Once again pure fantasy!

Going back to the earlier question of whether those mentally retarded or mentally ill are aware of their own separateness, one could wonder whether these persons might be “guided” by several centres.

Whether instead of one “central” cell “governing” their organism they are guided by many such cells simultaneously?

Would they, then, experience several states of consciousness simultaneously?

Going further and taking it that every cell possesses a soul and that there are billions of organisms in which they live, we should ask:

Where do the immense quantities (billions of billions) of souls come from?

Where do souls wait for the moment when they can come into existence?

Is the number (of souls) able to live limited and constant? Can there be an infinite number of them?

I once heard an elderly person say that they did not truly believe Heaven exists. Where would all the dead fit? There would not be enough room for them there. This, surely, is not a convincing argument. If all the people living on Earth were to be gathered in one place so that they stood next to each other touching on all sides, they would probably take up a little more room than the territory of France, therefore a small patch of the globe. If they were all to be buried in one communal grave they would take up even less space. In Russia, near St Petersburg, lies Lake Ładoga measuring about 18 thousand square kilometres (that is the size of Sicily in the Mediterranean) and whose average depth is 50 metres. All the people living at this moment would fit into it. Space, in which Earth and the stars (Sky) orbit, is incomparably larger.

We can quite clearly separate inanimate matter (Earth, stones, furnishings) from animate matter (apples, butterflies, dogs). We know that all matter is made up of atoms and that these are made up of protons and neutrons. These, in turn, are made up of quarks.

Is it possible that the particles which make up the Universe are no more than elements “dead” for ever?

Are the particles of the same kind, like atoms, protons or neutrons, identical? Or do individual specimens differ from each other in size or appearance except we can’t perceive it?

Could each of them be identified like we differentiate people?

But how can we do this? Sometimes we can’t distinguish twins from each other, and members of their family find it a problem, too. And all of them act within one size scale. What then can we say about such a large object like man observing such a small object like an atom?

Asking these questions, I wonder about the issue of identity.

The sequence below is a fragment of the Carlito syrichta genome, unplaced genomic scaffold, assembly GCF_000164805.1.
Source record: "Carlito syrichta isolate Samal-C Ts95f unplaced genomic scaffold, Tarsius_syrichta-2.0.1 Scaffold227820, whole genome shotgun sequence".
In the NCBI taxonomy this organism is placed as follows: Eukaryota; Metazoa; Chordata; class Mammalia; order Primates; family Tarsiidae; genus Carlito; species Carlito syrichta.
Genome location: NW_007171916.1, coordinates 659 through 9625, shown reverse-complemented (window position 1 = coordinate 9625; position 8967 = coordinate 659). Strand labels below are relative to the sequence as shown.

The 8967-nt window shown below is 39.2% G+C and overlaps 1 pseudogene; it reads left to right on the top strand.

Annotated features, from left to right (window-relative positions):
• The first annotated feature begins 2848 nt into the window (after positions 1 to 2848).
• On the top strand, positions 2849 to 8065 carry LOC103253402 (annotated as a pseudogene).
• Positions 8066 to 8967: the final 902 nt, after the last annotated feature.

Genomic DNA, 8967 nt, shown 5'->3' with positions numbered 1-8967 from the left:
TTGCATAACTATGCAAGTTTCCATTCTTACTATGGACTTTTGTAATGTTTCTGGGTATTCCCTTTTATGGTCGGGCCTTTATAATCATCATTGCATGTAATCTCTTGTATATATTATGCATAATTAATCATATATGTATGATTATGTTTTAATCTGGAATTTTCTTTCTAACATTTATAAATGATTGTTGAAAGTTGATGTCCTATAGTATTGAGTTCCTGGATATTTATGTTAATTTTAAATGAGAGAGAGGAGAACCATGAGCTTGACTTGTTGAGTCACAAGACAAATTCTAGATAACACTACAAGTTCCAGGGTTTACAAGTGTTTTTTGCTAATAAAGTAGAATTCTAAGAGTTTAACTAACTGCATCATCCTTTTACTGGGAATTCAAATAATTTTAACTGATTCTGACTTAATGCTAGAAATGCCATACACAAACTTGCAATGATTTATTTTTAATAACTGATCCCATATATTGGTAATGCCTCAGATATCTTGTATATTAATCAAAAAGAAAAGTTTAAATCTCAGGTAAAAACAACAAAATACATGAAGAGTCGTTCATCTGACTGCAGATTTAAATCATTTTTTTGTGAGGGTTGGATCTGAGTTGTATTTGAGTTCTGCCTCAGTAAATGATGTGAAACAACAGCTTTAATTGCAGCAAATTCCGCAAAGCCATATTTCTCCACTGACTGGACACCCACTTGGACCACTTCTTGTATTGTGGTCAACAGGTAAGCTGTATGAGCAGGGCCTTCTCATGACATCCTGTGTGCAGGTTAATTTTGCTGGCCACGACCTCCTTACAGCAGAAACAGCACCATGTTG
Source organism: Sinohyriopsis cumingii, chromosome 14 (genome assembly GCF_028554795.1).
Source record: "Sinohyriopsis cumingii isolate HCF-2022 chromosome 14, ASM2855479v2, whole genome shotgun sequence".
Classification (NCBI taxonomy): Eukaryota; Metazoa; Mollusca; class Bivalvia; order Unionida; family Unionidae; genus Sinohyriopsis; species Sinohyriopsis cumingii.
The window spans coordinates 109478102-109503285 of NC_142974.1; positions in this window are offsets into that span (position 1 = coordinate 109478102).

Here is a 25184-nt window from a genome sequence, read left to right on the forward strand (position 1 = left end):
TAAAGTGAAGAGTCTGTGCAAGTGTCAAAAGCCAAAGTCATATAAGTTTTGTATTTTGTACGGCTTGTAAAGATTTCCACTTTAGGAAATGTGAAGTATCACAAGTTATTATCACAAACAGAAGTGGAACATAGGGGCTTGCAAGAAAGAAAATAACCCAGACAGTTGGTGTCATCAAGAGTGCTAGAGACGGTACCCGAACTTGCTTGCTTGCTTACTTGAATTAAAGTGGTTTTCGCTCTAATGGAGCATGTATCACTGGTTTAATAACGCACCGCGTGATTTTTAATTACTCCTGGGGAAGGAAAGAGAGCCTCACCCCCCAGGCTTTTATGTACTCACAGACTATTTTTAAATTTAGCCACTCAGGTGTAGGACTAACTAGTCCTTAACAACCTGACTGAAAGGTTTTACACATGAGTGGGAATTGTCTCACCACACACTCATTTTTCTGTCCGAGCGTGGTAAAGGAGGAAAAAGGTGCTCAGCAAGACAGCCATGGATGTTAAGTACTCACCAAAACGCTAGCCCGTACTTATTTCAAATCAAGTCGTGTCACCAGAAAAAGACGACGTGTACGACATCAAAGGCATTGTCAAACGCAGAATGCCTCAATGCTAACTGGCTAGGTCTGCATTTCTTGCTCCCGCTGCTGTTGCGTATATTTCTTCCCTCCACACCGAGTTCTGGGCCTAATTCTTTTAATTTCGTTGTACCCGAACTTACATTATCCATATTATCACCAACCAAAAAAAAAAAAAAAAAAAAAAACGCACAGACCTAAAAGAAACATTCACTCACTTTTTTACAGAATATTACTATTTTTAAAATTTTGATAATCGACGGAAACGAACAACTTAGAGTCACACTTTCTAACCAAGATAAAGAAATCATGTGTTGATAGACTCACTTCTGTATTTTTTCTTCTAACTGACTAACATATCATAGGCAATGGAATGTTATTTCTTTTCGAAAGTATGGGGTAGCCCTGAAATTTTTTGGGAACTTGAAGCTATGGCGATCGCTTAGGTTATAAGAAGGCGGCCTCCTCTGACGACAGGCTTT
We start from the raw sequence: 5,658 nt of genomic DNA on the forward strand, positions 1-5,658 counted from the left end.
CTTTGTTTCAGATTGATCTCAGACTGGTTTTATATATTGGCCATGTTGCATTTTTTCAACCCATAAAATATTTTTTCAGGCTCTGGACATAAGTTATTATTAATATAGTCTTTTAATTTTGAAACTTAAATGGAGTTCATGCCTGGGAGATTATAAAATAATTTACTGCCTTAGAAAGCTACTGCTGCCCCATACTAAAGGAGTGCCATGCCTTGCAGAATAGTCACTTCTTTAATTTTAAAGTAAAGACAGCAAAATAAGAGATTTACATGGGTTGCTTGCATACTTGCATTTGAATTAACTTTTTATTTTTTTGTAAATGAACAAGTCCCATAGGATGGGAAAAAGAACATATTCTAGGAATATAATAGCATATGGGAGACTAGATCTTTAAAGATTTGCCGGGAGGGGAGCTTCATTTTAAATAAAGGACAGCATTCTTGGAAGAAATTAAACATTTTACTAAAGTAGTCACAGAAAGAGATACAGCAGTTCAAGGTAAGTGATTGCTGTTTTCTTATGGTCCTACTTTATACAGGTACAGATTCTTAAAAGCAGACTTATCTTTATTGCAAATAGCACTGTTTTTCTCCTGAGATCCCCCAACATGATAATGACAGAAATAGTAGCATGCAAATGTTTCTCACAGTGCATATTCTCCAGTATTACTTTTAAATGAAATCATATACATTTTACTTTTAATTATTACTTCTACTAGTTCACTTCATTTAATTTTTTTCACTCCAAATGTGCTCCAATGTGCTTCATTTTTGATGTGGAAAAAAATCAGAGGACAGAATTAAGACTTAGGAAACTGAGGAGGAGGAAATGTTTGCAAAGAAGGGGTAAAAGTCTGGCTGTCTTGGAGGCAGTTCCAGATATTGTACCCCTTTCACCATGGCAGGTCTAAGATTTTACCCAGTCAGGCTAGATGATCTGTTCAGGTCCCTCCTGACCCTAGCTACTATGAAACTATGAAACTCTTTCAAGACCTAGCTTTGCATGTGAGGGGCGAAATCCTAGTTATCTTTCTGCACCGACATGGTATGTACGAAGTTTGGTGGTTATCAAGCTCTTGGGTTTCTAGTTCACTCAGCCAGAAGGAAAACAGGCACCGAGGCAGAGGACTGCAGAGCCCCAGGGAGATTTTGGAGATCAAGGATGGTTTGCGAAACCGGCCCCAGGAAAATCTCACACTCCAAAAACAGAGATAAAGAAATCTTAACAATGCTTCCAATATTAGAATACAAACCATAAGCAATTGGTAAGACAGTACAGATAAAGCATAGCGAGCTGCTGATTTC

There is a belief in our conscious minds which has been written down in law. Lawyers separate things described according to “kind” or “identity”. Things described according to identity are specific animals or structures, whereas those determined according to kind are, for example, ears of grain, apples, chickens or man-made products such as televisions or cars. According to this classification not many objects possess an identity. The rest are treated as a mass of dull objects of little significance.

This classification is only a simplification.

In reality every orange is different although they all look alike and are seemingly “the same”. Each one possesses an “identity” which only we can’t or do not want to see. The same applies to other objects.

Water seems to be one mass even though we know that it is composed of particles which, according to general belief, have no identity.

The smallest particles studied by physicists behave like living beings.

After all, physicists cannot predict how any of these small things are going to “behave” but they can predict “statistically” how they behave in a large group. It’s the same with living beings.

Is every particle different and unique? Does it have an identity?

Is the Universe made up of nothing but souls and each of these is a fundamental particle which goes to make up matter?

The primary particle physicists are searching for?

Does not every particle by any chance possess a “potential” (latent) soul? In the sense that, as a particle of inorganic matter which unites with other particles under certain conditions, it creates first atoms then elements and chemical compounds so as to then, in different conducive circumstances, create organic compounds?

Of course each one, while it remained a part of inorganic matter, had no elements of consciousness whatsoever. Only after converting into organic forms would it acquire a certain limited range of consciousness.

As it expanded the organism which it was creating along with other cells, it would acquire increasingly greater consciousness - from first experiencing basic stimuli right up to building a memory and apparatus enabling the thinking process, a brain. In such a scenario probably only chance would determine which of the countless elementary particles were lucky enough to become the primary one around which and for which, other particles would work.

And why, in certain circumstances, do particles unite? Why do they possess such properties that under the influence of temperature or pressure they “behave” in a particular manner? Why do protons unite with neutrons and why is every one of them made up of three but not four hundred quarks?

Could it be that the structure of each kind of particle and its properties was defined by a “programme” recorded in them?

In uniting with another one, does each of them create a new, richer “programme”?